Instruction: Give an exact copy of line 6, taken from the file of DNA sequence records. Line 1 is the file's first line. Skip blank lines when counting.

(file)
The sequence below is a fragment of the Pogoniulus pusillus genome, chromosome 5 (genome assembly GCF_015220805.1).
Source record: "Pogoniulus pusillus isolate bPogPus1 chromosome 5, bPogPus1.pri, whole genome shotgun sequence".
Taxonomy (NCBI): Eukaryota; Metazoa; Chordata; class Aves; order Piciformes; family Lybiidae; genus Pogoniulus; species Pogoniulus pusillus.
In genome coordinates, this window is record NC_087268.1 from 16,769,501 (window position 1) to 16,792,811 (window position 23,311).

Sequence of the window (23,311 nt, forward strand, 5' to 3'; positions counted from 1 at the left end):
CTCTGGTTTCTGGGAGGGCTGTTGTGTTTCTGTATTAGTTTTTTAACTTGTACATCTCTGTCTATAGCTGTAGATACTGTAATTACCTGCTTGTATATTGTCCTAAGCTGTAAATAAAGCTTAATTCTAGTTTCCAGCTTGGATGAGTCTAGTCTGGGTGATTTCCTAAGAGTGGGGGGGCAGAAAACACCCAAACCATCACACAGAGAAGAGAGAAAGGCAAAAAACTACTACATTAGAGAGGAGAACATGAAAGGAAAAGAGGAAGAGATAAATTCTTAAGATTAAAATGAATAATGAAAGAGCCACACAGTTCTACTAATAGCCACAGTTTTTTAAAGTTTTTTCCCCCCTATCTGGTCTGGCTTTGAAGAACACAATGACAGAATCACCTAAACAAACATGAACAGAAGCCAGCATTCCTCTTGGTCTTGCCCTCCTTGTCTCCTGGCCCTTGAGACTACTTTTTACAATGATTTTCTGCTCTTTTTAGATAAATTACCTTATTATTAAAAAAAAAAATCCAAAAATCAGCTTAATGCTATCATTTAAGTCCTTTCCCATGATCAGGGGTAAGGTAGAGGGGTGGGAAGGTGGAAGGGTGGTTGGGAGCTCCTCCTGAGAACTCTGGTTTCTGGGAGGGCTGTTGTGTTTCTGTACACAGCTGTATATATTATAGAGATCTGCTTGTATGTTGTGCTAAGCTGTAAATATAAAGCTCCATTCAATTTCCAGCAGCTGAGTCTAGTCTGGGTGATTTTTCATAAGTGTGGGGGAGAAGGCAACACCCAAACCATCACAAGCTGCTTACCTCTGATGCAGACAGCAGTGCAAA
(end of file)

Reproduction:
CTCTGGTTTCTGGGAGGGCTGTTGTGTTTCTGTATTAGTTTTTTAACTTGTACATCTCTGTCTATAGCTGTAGATACTGTAATTACCTGCTTGTATATTGTCCTAAGCTGTAAATAAAGCTTAATTCTAGTTTCCAGCTTGGATGAGTCTAGTCTGGGTGATTTCCTAAGAGTGGGGGGGCAGAAAACACCCAAACCATCACACAGAGAAGAGAGAAAGGCAAAAAACTACTACATTAGAGAGGAGAACATGAAAGGAAAAGAGGAAGAGATAAATTCTTAAGATTAAAATGAATAATGAAAGAGCCACACAGTTCTACTAATAGCCACAGTTTTTTAAAGTTTTTTCCCCCCTATCTGGTCTGGCTTTGAAGAACACAATGACAGAATCACCTAAACAAACATGAACAGAAGCCAGCATTCCTCTTGGTCTTGCCCTCCTTGTCTCCTGGCCCTTGAGACTACTTTTTACAATGATTTTCTGCTCTTTTTAGATAAATTACCTTATTATTAAAAAAAAAAATCCAAAAATCAGCTTAATGCTATCATTTAAGTCCTTTCCCATGATCAGGGGTAAGGTAGAGGGGTGGGAAGGTGGAAGGGTGGTTGGGAGCTCCTCCTGAGAACTCTGGTTTCTGGGAGGGCTGTTGTGTTTCTGTACACAGCTGTATATATTATAGAGATCTGCTTGTATGTTGTGCTAAGCTGTAAATATAAAGCTCCATTCAATTTCCAGCAGCTGAGTCTAGTCTGGGTGATTTTTCATAAGTGTGGGGGAGAAGGCAACACCCAAACCATCACAAGCTGCTTACCTCTGATGCAGACAGCAGTGCAAA